THE TOP TEN Questions On The Scientology Personality Test
I went to take the free personality and free stress tests at the Scientology center in Hollywood. Here are ten of the silliest questions that were on the test, complete with my reasons for choosing them. The list is not ranked, so feel free to order the questions as you please.
I went to take the free personality and free stress tests at the Scientology center in Hollywood. Here are ten of the silliest questions that were on the tes... more
Are you sometimes completely unable to enter the spirit of things? - I’d like to say that this question is oxymoronic, but it’s not. I just wish it was. I love the sentence structure, and the placement of “sometimes” next to “completely”. Although the point of the question is to discover whether or not there are small areas of your subconsciousness that cause you to disconnect from people or reality, it comes off sounding like an unanswerable, stupid question. I think I answered “maybe” instead of “yes” or “no” to this question because what if sometimes I’m only slightly unable to enter the spirit of things?
Do you usually criticize a film or show that you see or a book that you read? - The problem with this question is the pejorative context in which the word “criticize” is used. Answering “yes” would make the test taker appear negative. What if my “criticism” of a movie is that I liked the visuals but not the music? That shouldn’t imply that I find fault in everything. “Criticize” has two definitions. It can mean “to denounce” or “to form a judgment.” Scientologists, I guess, prefer to make the distinction that if you’re critical of anything you have a psychological problem that requires attention…which is exactly what happened to me.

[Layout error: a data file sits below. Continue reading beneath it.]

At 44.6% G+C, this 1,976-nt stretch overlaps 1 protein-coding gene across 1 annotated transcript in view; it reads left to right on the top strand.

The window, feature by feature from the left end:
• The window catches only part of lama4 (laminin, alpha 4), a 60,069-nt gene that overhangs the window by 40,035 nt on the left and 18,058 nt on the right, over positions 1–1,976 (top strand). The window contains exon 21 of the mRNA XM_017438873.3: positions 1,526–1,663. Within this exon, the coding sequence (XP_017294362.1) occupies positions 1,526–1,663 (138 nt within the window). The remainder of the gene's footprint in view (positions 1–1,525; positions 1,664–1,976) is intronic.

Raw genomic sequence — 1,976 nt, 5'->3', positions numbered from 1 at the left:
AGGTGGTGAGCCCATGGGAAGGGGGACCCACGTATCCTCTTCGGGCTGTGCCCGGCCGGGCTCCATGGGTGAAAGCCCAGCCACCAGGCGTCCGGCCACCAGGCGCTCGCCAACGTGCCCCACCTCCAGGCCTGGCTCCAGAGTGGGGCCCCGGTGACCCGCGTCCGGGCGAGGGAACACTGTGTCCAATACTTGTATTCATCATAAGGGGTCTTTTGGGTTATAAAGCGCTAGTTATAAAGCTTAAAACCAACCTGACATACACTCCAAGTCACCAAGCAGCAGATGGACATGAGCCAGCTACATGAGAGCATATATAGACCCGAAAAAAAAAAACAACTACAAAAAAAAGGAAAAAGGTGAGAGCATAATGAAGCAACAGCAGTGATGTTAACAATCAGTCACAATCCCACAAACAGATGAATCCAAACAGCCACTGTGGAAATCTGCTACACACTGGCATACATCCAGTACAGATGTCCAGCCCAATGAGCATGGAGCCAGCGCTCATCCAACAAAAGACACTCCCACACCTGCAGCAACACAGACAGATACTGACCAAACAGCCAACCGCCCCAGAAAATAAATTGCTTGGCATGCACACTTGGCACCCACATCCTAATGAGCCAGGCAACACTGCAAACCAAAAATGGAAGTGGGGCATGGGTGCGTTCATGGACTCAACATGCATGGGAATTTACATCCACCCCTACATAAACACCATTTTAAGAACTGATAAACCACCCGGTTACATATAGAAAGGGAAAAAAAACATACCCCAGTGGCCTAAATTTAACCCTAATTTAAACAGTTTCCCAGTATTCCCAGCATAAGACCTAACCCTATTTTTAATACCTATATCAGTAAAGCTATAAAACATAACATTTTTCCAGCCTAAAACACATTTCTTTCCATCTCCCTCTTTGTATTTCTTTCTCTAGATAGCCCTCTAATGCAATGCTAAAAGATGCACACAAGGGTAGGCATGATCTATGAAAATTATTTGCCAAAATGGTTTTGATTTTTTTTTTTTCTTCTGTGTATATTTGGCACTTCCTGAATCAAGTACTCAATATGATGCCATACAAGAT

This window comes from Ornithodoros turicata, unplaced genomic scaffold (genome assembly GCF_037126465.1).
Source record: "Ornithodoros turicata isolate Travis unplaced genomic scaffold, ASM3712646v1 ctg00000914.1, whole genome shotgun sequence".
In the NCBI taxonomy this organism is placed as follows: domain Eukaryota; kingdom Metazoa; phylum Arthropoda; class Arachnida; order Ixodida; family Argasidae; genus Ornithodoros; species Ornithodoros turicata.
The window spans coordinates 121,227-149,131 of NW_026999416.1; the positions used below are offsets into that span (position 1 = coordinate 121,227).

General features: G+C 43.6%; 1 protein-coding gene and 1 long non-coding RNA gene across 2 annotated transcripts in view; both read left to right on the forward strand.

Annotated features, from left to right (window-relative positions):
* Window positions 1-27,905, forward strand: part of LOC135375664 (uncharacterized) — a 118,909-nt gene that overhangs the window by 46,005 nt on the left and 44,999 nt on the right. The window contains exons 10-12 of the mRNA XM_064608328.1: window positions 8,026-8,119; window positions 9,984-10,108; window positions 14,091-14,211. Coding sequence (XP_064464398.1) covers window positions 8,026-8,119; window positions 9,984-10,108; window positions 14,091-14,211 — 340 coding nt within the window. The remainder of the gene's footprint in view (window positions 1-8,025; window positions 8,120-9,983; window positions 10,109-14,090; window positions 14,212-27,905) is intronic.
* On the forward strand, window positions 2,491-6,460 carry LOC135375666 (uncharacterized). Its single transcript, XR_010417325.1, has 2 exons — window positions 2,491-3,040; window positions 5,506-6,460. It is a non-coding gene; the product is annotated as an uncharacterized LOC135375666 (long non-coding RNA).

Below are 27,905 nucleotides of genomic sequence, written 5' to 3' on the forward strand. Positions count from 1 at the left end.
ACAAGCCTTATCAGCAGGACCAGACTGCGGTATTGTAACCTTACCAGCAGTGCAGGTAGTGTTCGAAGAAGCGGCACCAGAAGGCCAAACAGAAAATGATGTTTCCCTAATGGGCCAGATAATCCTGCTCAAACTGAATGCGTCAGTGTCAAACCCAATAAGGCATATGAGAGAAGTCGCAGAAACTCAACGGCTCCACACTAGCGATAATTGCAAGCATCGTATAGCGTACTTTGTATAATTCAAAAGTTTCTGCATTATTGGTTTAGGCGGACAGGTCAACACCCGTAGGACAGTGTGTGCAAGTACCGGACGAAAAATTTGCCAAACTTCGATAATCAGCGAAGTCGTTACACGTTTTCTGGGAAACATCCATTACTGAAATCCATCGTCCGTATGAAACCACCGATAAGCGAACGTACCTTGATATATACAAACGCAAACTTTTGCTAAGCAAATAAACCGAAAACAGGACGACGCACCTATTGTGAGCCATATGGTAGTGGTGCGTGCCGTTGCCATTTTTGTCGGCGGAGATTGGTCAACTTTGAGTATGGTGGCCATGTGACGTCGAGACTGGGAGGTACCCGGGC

Can you see the other fellow’s point when you wish to? - I love this one. I love “the other fellow”. I don’t know who he is, but I love him. It’s so ridiculous and idiotic. I would hope that everyone answers this question in the affirmative. Understanding is not something we have to will ourselves to do. I don’t listen to somebody speak and say to myself, “OK, Evan…now try your best to see this guy’s point!” Even if we don’t agree with what a person is saying, all of us grasp the other person’s idea, right? This question, again, tries to draw out negative reactions so that test results indicate stubbornness, withdrawn behavior, and aggressiveness. And it succeeds! Because it is poorly worded!
If you saw an article in a shop obviously mistakenly marked lower than its correct price, would you try to get it at that price? - Two weeks ago I saw a sealed copy of the Earth EP Extra-Capsular Extraction for $5.98 at Amoeba. All the other sealed copies were marked at $11.98. When I reached the front counter, I asked why it was so cheap, and the cashier said it was no mistake. Because of that, I answered “no” to this question. Even so, the Scientology advisor informed me that my test score indicated that I am more irresponsible than responsible.
Does the youth of today have more opportunity than that of a generation ago? - Obviously I answered this question, “no”. Not because I feel hopeless or depressed (which is kind of what the results showed), but because it’s true. I’m 25, and living through an economic depression. When my father was 25 he was a lawyer at a firm in New Jersey and he continued his education at night in order to earn more degrees. He was already married (for the first time) and had a family. At 25, my mother had been teaching middle school for four years (she graduated early). Neither of them had to worry about debt or student loans, nor did they had to worry about living from paycheck to paycheck. Right now, my friends who make good money are more insecure with their well-paying jobs than my parents were 30 years ago when the cost of living for a recent college graduate was much lower. But, whatever, my “no” answer is “wrong” and it means my reactive mind is ruining my ability to lead a happy life.